9. The 10,000 digitised images we hope to have on our Web site will have been either photographed or scanned. However, we would also like to include a small amount of slides of historic costume that we believe it would be detrimental to handle again in order for them to be re-photographed. Having examined the slides, they are not as good a quality as we are now capturing, and although they will look fine on the web they they will not make for good archival images. Is it possible for us to use these slides, or should we not include them and therefore leave out some important historical costume items that we would very much like to include?
It sounds like you have a fairly common problem on your hands - deciding what to digitise is never easy. You may have tried using the matrix approach already in selecting, if not some of these sites may be of interest:
The best matrix I've seen is in Stuart Lee's book 'Digital Imaging: a practical handbook' Lee does say that there isn't weighting attached to categories nor is it suggested that you just add up the number of ticks under each section and give items a score. The matrix is more for demonstrating that you've taken the selection criteria serious and have made some analysis.
With the slides you talk about you really will just have to weigh up the pros (their important historical value) and cons (scanning slides may take longer and as you've explained the quality isn't that good - no archival master) of using them and decide what is the most important.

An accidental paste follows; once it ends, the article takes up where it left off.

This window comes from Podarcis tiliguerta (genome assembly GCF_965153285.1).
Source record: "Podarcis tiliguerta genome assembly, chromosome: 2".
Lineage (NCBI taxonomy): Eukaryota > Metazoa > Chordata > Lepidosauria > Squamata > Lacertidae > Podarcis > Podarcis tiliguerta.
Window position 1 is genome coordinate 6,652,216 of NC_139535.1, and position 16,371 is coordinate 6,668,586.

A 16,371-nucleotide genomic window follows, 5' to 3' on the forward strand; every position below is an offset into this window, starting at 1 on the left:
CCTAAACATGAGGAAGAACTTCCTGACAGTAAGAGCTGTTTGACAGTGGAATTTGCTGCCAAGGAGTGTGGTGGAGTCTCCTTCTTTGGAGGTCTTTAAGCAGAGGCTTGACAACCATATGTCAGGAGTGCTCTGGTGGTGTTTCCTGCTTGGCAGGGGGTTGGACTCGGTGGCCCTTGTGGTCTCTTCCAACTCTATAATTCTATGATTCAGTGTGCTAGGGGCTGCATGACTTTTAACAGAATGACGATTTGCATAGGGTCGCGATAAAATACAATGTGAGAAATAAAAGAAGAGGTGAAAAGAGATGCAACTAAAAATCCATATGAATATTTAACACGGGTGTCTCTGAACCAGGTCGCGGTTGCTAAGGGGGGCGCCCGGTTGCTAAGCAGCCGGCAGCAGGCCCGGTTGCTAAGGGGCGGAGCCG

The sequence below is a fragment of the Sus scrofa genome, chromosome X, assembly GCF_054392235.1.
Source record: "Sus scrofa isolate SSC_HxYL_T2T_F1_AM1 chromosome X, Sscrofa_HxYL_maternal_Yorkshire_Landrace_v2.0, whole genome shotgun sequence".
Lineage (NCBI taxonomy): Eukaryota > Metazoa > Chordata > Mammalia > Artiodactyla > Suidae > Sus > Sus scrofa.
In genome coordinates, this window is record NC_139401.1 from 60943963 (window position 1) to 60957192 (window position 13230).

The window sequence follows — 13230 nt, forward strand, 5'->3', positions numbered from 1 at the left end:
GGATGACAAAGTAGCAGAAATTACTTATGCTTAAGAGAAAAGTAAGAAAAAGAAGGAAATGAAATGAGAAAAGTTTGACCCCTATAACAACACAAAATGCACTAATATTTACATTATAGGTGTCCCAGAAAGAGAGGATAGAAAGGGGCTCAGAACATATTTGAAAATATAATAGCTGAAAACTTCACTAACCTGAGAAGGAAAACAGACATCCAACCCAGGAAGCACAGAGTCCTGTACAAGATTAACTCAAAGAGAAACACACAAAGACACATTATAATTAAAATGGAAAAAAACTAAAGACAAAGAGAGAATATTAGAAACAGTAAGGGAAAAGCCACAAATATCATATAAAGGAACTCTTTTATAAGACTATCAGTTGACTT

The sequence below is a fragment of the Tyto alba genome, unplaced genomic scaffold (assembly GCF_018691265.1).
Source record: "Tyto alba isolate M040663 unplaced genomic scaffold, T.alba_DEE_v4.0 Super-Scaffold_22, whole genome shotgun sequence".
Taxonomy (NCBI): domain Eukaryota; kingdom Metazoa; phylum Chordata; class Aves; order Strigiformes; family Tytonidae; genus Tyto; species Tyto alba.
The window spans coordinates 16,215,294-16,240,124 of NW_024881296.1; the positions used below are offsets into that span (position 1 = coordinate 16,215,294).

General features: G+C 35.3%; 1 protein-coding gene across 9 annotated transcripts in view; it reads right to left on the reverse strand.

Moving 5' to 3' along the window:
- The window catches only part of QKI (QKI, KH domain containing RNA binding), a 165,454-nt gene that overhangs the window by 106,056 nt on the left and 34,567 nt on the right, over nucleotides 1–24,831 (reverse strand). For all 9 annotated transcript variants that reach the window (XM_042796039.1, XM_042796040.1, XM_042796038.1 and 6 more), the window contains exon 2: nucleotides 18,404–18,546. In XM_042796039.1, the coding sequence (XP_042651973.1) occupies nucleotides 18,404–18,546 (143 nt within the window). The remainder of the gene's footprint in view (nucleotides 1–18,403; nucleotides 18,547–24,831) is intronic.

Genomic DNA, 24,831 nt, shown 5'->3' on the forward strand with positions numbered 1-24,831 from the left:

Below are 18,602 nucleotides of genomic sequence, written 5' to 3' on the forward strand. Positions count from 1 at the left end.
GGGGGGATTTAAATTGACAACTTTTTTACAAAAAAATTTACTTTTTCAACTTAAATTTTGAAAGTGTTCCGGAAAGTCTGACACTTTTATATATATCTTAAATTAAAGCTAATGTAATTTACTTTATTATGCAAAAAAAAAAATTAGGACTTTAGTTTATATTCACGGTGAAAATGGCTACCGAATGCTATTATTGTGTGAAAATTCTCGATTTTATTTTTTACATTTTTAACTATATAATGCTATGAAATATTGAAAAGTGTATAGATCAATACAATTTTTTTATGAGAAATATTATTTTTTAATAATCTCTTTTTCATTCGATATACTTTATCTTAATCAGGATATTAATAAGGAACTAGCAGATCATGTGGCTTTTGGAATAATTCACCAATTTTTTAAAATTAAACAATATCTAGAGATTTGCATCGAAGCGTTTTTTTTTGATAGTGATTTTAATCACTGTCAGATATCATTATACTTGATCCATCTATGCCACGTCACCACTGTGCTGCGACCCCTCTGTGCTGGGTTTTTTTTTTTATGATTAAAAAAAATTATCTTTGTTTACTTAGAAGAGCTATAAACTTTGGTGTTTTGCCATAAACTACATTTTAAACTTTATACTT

NOF-digitise would accept the use of these slides because there is significant historical value attached and they will be very useful for learning (and that is what the programme is all about). Also the number of slides to be used only makes up a small number or your overall collection. However I would advise adding something to your quarterly progress report about your intentions and mentioning them to your case manager.
You might also find the section on creating digital images from slides on the TASI site useful as you will need to optimise their quality.
1. Is there a definitive guide available about developing government and UfI standards?
See http://www.govtalk.gov.uk/ and http://www.iagchampions.gov.uk/ for more information on e-Government and the Interoperability Framework and http://www.ufiltd.co.uk/materials/qualified.htm for UfI standards documents.